An ACT trial of precommitment technology for poker machines is dead and has been an expensive "thought bubble", the federal opposition says.
The Canberra pokies trial appears sunk after Canberra clubs on Thursday voted against participating in the trial until after the federal election.
Clubs ACT boss Jeff House said 23 of the organisation's members unanimously agreed not to start the trial until after the September 14 poll date.
The coalition, which doesn't support mandatory precommitment measures for pokies, is likely to dump the trial if it wins government.
Mr House said Clubs ACT would continue to work with the current government on preparations for a trial, while admitting it may never happen.
"It would be a folly to expend the money and resources on starting the trial if it was only going to be cut halfway through by an incoming coalition government," Mr House told AAP.
"Far better to wait until the election result is known."
Under the watered-down anti-gambling measures passed by parliament last year, there was only a passing reference to the trial and no powers to compel clubs to participate.
Mr House blamed Tasmanian independent MP Andrew Wilkie and the Greens interference for delaying the trial, which was originally due to start in February, 2013.
Opposition families spokesman Kevin Andrews says the trial is completely dead.
"Labor's betrayal of Andrew Wilkie is complete," Mr Andrews told AAP.
"The question Labor must now answer is how much money has been wasted on this thought bubble."
Anti-gambling campaigner and independent senator Nick Xenophon described the clubs' decision as a "cynical self-serving move to stall reform".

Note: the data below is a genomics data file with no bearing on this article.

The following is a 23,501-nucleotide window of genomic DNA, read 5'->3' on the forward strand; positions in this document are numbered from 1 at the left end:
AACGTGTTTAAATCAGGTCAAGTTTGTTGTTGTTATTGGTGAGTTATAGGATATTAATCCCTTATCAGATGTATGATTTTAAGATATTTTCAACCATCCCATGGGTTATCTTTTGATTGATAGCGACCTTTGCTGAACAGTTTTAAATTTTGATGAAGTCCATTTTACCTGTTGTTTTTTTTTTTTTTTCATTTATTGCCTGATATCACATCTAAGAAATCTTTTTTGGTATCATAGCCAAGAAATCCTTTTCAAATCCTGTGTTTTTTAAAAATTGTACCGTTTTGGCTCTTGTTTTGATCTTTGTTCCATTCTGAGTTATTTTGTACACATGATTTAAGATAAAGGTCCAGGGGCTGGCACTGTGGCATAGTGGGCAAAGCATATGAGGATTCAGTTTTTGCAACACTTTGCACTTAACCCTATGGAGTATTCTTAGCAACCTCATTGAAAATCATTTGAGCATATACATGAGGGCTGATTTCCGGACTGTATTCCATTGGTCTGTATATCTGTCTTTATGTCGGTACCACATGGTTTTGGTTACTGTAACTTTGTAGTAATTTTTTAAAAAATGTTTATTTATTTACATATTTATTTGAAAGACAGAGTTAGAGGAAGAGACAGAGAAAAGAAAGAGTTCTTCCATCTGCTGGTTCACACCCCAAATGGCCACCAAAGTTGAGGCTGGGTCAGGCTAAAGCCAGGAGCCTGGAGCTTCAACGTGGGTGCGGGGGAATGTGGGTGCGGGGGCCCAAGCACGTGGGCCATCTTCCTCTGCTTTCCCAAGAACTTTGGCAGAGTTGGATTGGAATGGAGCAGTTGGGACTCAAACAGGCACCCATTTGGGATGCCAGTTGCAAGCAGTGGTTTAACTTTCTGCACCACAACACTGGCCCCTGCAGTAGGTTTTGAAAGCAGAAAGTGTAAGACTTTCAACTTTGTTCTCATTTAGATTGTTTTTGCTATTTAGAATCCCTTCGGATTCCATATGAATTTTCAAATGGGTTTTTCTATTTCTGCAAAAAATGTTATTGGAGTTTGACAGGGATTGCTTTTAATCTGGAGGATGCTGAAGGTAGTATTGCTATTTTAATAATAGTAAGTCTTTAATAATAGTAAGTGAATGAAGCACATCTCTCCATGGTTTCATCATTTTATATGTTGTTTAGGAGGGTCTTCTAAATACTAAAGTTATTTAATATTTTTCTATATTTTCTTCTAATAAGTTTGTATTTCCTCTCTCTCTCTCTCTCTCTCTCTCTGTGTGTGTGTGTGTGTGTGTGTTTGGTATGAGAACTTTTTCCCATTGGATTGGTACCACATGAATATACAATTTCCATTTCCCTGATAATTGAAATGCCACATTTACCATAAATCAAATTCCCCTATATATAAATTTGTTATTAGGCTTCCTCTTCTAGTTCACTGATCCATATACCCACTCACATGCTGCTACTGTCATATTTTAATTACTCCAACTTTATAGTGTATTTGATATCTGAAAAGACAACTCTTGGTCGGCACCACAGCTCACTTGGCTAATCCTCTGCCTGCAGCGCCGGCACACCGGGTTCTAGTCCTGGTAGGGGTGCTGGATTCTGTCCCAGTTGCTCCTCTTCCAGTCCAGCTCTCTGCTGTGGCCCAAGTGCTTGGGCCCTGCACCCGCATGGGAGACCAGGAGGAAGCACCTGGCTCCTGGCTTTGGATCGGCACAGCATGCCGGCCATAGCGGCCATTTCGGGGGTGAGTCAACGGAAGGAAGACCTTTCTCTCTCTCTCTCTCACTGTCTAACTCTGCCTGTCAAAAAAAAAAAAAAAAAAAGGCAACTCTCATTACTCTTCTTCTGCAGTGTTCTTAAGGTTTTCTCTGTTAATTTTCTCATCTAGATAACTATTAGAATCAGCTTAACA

"They were the ones that ran an hysterical fear campaign that caused the delay in the first place," he told AAP.
"I've got to give Clubs ACT full marks for sheer brashness. They're reinventing history."
Senator Xenophon said there could be a silver lining, with focus now shifting to the alternative $1 maximum bets concept.
"The industry doesn't tell tall stories; they tell stall stories," Senator Xenophon said.
A spokesman for communities services minister Jenny Macklin said the ACT trial had been "delayed" because of stalled negotiations to pass the federal legislation.
The spokesman said the government and Clubs ACT had started critical preparation work for the trial.
"We look forward to continuing to work with Clubs ACT and the ACT government on the trial," the spokesman said.
Mandatory precommitment technology requires gamblers to nominate the amount of money they are prepared to lose on high-loss machines, which can chew through $1200 an hour.
Greens senator Richard Di Natale hopes the government can salvage something out of the wreck.
"This goes to show that the clubs were never serious about reform. They played the government for fools, just like the mining companies did," he told AAP.
Mr Wilkie says he's disappointed but not surprised with the clubs' decision "given the industry's indifference to problem gambling".
He said regardless of whether a trial goes ahead, the law of the land has mandated that poker machines be capable of using mandatory precommitment in coming years.
"At some point in the future a federal government or state or territory governments ... can go it alone and flick the switch," Mr Wilkie told AAP.
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